India has taken loans totalling $ 54,000,000 from Japan to regreen the Aravallis. Even so,we have not been able to grow even a single blade of grass. Because the moment the grass appears, so do the goats.

The Aravallis used to be a major catchment area for rain water. The vegetation used to trap the water which used to seep into the soil and raise the water table. Now in the absence of any vegetation,the water runs off rapidly without percolating into the soil. As a result Delhi’s water table has dropped drastically. This in turn has affected lifestyles. Rows of women must line up for hours at a stretch to fill a bucket of water. They must then choose between drinking and bathing and washing since it cannot stretch to all three. As it grows hotter, more energy is needed for fans and airconditioners. So more powerplants come in and the cycle of pollution and wastage of money goes on.

The issues surrounding goat production go far beyond the morals of meat eating or animal welfare.  It has thrown our entire economy out of gear, with our land and water systems collapsing. In a country where millions of people go hungry, 37% of all arable land is being used to grow fodder for animals that are being raised and killed for export.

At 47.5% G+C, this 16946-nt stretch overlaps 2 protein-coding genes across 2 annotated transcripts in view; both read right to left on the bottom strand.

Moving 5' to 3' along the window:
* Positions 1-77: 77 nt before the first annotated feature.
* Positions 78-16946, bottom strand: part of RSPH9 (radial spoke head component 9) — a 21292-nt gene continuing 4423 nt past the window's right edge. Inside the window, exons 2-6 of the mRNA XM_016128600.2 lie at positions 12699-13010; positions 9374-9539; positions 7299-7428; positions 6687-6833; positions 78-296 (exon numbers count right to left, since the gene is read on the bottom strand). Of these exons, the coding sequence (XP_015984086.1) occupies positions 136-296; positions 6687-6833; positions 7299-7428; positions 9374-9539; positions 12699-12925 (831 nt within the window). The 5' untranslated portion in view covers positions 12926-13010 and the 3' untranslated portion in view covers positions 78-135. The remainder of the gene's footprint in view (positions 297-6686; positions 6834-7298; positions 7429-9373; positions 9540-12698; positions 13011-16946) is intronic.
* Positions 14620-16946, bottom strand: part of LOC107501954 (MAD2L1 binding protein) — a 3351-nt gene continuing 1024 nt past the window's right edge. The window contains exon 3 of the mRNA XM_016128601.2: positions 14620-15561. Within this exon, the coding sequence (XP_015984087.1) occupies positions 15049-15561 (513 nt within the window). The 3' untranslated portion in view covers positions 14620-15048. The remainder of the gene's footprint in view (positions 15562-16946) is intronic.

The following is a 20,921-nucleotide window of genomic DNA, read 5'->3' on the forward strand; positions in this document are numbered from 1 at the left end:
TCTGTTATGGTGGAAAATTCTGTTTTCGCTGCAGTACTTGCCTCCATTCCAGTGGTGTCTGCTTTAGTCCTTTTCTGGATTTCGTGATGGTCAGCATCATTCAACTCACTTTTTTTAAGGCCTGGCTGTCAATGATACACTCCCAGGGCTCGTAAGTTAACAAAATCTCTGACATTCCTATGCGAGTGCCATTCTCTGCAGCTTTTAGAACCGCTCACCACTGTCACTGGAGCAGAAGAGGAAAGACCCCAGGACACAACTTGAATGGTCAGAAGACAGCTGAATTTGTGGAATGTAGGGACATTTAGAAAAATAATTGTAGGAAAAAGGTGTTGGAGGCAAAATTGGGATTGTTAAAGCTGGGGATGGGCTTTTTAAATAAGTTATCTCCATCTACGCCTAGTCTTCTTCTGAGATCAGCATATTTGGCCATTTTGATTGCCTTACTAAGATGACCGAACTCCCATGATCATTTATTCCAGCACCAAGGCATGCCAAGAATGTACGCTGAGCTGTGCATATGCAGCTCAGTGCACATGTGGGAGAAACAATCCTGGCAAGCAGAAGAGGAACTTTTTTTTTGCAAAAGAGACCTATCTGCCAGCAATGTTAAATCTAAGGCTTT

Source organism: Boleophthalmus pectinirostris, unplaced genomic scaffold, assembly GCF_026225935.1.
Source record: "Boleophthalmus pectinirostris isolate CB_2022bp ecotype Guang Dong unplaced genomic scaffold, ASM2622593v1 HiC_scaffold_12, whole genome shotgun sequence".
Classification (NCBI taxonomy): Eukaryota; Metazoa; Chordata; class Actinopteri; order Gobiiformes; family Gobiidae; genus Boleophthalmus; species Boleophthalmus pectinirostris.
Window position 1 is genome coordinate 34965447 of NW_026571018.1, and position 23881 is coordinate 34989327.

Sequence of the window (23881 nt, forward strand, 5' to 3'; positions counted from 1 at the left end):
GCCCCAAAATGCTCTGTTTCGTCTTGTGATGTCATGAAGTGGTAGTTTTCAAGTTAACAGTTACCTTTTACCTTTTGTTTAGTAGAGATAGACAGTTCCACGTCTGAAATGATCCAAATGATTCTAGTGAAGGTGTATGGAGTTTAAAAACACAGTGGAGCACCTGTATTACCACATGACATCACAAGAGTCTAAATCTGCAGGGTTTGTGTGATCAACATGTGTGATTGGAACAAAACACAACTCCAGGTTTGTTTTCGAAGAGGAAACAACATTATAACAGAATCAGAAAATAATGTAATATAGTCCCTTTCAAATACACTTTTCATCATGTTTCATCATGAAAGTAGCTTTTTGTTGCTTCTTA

As if that were not enough we are even exporting soyabean to feed European livestock who will in turn be murdered for meat.

These kinds of figures cry out against any kind of meat production at all, compassionate or otherwise. I see no reason why India should feed the world at the expense of her own land, her water, her people, her hunger. What are we killing ourselves for. Countries that do not want to destroy their own lands and waters are paying us a minuscule amount to squander these invaluable resources. And we are killing ourselves in a slow spiral while a few slaughterhouse owners and meat exporters , who are mainly NRIs grow rich..

To join the animal welfare movement contact gandhim@nic.in